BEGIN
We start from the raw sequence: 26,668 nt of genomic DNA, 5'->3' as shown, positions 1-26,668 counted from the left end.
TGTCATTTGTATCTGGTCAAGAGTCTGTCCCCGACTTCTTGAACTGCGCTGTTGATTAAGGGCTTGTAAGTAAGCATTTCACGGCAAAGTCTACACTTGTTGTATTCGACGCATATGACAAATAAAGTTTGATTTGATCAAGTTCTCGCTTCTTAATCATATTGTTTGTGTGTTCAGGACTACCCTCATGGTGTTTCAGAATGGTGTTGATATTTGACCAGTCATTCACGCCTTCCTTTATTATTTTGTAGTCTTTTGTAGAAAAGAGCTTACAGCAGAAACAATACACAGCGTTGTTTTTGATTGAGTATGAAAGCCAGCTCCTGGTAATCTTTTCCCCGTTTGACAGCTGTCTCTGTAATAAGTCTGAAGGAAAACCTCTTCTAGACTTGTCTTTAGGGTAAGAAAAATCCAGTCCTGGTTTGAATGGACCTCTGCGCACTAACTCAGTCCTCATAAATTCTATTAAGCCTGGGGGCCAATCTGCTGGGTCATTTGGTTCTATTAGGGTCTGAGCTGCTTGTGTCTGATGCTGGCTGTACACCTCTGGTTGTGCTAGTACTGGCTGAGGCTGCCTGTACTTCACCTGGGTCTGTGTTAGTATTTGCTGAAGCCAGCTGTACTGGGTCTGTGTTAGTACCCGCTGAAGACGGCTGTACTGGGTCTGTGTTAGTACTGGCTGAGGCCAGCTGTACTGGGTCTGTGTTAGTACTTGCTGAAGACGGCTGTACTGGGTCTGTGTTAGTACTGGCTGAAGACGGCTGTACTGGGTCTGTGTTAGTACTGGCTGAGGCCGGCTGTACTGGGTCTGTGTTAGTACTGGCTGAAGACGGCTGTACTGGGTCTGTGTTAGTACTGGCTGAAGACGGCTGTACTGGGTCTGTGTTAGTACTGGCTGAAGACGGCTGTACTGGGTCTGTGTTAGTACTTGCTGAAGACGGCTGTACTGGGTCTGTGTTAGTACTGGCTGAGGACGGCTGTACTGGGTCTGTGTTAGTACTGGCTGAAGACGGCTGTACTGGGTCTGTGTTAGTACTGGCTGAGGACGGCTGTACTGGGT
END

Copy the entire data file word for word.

We start from the raw sequence: 26,668 nt of genomic DNA, 5'->3' as shown, positions 1-26,668 counted from the left end.
TGTCATTTGTATCTGGTCAAGAGTCTGTCCCCGACTTCTTGAACTGCGCTGTTGATTAAGGGCTTGTAAGTAAGCATTTCACGGCAAAGTCTACACTTGTTGTATTCGACGCATATGACAAATAAAGTTTGATTTGATCAAGTTCTCGCTTCTTAATCATATTGTTTGTGTGTTCAGGACTACCCTCATGGTGTTTCAGAATGGTGTTGATATTTGACCAGTCATTCACGCCTTCCTTTATTATTTTGTAGTCTTTTGTAGAAAAGAGCTTACAGCAGAAACAATACACAGCGTTGTTTTTGATTGAGTATGAAAGCCAGCTCCTGGTAATCTTTTCCCCGTTTGACAGCTGTCTCTGTAATAAGTCTGAAGGAAAACCTCTTCTAGACTTGTCTTTAGGGTAAGAAAAATCCAGTCCTGGTTTGAATGGACCTCTGCGCACTAACTCAGTCCTCATAAATTCTATTAAGCCTGGGGGCCAATCTGCTGGGTCATTTGGTTCTATTAGGGTCTGAGCTGCTTGTGTCTGATGCTGGCTGTACACCTCTGGTTGTGCTAGTACTGGCTGAGGCTGCCTGTACTTCACCTGGGTCTGTGTTAGTATTTGCTGAAGCCAGCTGTACTGGGTCTGTGTTAGTACCCGCTGAAGACGGCTGTACTGGGTCTGTGTTAGTACTGGCTGAGGCCAGCTGTACTGGGTCTGTGTTAGTACTTGCTGAAGACGGCTGTACTGGGTCTGTGTTAGTACTGGCTGAAGACGGCTGTACTGGGTCTGTGTTAGTACTGGCTGAGGCCGGCTGTACTGGGTCTGTGTTAGTACTGGCTGAAGACGGCTGTACTGGGTCTGTGTTAGTACTGGCTGAAGACGGCTGTACTGGGTCTGTGTTAGTACTGGCTGAAGACGGCTGTACTGGGTCTGTGTTAGTACTTGCTGAAGACGGCTGTACTGGGTCTGTGTTAGTACTGGCTGAGGACGGCTGTACTGGGTCTGTGTTAGTACTGGCTGAAGACGGCTGTACTGGGTCTGTGTTAGTACTGGCTGAGGACGGCTGTACTGGGT